Today there are two different types of home loans: qualified and non-qualified mortgage products. Qualified mortgages pertain to those loans that meet the Qualified Mortgage Guidelines as well as the Ability to Repay Rules. Both of these guidelines protect the consumer by disallowing lenders to provide consumers with a loan that they cannot fully demonstrate that they can afford. In simple terms, lenders need to prove that the consumers have the income to afford the loan. Non-Qualified mortgages, on the other hand, are not loans that consumers cannot afford; essentially, lenders verify the documents required in an alternative manner that the Qualified Mortgages do not allow.
Stated Income Loans
Asset verified loans still exist despite the elimination of most stated income loans. Most lenders that offer asset verified loans have strict requirements regarding what the borrower must provide. First and foremost, the asset statements must verify the borrower’s income. This is so the lender can meet the Ability to Repay guidelines, as every loan must meet those requirements. Beyond income, however, most lenders require a specific number of months of reserves to cover the loan in the event that your income dissipated. Lenders typically require the reserves to cover not only the mortgage payment, but also all recurring monthly obligations. The exact number of months the bank requires depends on the lender, though.
Investment Property Loans
Investment property loans do not have to abide by the Dodd-Frank Act rules. This is because the housing industry looks at investment properties as a business, rather than a consumer purchase. Because of this, borrowers have more leeway in the type of financing they can secure. Every lender has different programs for investors. For example, you might find one lender that requires fully verified income for the investment properties, while another does not require any income verification at all. Sometimes, just the proof of your experience in investment housing purchases is enough for the lender, as long as you meet the credit score and asset verification requirements.
Interest Only Non-Qualified Mortgage Products
Interest only loan still exist, however, they are non-QM loans. In this loan program, you pay only the interest on the loan rather than the principal and interest for a specified period. Each lender has their own timeline regarding how long you can make interest only payments. Once the introductory period ends, you must pay the full amortized mortgage payment, which includes the principal and interest. Remember that this will create a dramatic increase in your mortgage payment, which could create “payment shock.” If you do take an interest only loan, you have the option to pay down the principal even during the initial period in order to bring the principal down and decrease the payment increase when the introductory period ends.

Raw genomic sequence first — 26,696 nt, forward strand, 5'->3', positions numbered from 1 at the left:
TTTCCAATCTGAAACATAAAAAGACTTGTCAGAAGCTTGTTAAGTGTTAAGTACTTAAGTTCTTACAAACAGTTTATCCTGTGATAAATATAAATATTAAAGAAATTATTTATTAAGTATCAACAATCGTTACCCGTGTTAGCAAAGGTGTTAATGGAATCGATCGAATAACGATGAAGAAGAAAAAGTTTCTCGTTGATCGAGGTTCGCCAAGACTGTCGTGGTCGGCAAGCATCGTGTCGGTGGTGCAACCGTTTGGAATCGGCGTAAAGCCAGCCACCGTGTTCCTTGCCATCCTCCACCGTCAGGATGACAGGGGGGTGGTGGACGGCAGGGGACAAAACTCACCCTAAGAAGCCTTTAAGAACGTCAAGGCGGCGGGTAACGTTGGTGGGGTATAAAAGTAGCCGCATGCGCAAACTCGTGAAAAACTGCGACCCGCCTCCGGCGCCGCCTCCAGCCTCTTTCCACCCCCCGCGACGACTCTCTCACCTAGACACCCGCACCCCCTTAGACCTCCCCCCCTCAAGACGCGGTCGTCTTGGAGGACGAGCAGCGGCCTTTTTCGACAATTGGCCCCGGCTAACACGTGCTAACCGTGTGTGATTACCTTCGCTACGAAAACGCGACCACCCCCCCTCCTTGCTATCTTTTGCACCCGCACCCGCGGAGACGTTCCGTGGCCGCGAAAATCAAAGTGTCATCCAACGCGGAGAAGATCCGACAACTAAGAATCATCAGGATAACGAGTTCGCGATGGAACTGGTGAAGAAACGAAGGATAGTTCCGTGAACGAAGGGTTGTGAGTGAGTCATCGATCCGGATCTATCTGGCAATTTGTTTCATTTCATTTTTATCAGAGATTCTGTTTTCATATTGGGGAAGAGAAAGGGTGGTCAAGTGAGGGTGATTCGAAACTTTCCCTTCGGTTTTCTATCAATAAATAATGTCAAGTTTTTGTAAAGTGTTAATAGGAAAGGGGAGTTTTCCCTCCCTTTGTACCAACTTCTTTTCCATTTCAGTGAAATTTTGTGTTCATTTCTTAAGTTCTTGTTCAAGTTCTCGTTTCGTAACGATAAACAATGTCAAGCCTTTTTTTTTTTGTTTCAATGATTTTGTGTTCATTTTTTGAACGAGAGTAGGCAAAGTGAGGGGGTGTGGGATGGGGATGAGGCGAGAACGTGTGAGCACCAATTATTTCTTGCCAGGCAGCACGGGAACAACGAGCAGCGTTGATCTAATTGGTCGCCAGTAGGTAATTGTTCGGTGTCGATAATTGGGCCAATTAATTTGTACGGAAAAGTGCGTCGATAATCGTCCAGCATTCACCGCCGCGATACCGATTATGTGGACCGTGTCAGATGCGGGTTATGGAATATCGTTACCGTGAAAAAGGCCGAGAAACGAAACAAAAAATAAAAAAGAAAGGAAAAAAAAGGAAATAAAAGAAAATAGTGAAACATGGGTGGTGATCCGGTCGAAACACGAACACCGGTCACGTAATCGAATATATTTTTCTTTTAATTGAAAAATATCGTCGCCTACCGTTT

There are several ways you can secure the interest only loan. Most lenders offer a fixed rate interest only loan, which means that your payment only adjusts for the principal for the remainder of the term. For example, if the interest only portion of the loan was for 10 years and the full term is 30 years, the lender would amortize the remaining principal over the next 20 years. Some lenders do offer an adjustable rate interest only loan. In this case, the introductory period provides you with a slightly lower interest rate, while requiring only interest payments. Once the introductory period ends, not only will the lender add your principal to the payment, but your interest rate could adjust according to the economic indices indicated in your closing papers.
Non-Agency Mortgage Programs
Non-agency programs are those loans that offer you financing despite a high debt ratio. Qualified Mortgage guidelines restrict lenders to providing loans to borrowers with a debt-to-income ratio no higher than 43%. This can pose a problem for borrowers with irregular income or those purchasing houses with jumbo loan amounts. In order to get around the 43% requirement, non-qualified mortgage products offer an alternative. Lenders can provide financing to borrowers with higher debt ratios as long as they ensure that the borrower can afford the loan. This goes back to the Ability to Repay Rule, which every loan needs to meet. Lenders must prove that they verified the income in the manner they deemed necessary, in order to ensure the borrower could afford the loan.
Loans for High Net Worth Borrowers
Sometimes banks come across borrowers that are high-net worth individuals, but that do not have a consistent income. If these borrowers can qualify for the loan based on their assets alone, there are many banks that offer Asset Qualifier loans. These non-QM loans rely on the verification of assets rather than income. Many banks offer these loans in very high loan amounts, up to $2 million. Typically, they are for owner occupied properties only and credit scores must remain above 680. Generally, banks require a significant down payment of at least 30 percent for this program as well.
The key to finding Non-Qualified Mortgage Products is to shop with smaller lenders. Larger banks might have a few programs available, but for the most part, the smaller banks that hold their own portfolios are the right fit. These banks enable self-employed, high net worth individuals, borrowers with high debt ratios and borrowers that prefer interest-only payments to secure financing. The programs are not any riskier than an agency program because they must pass the Ability to Repay rules in order to ensure affordability for the borrower. This way both the bank and the borrower receive proper protection and people that do not fit the Fannie Mae/Freddie Mac guidelines can still secure financing.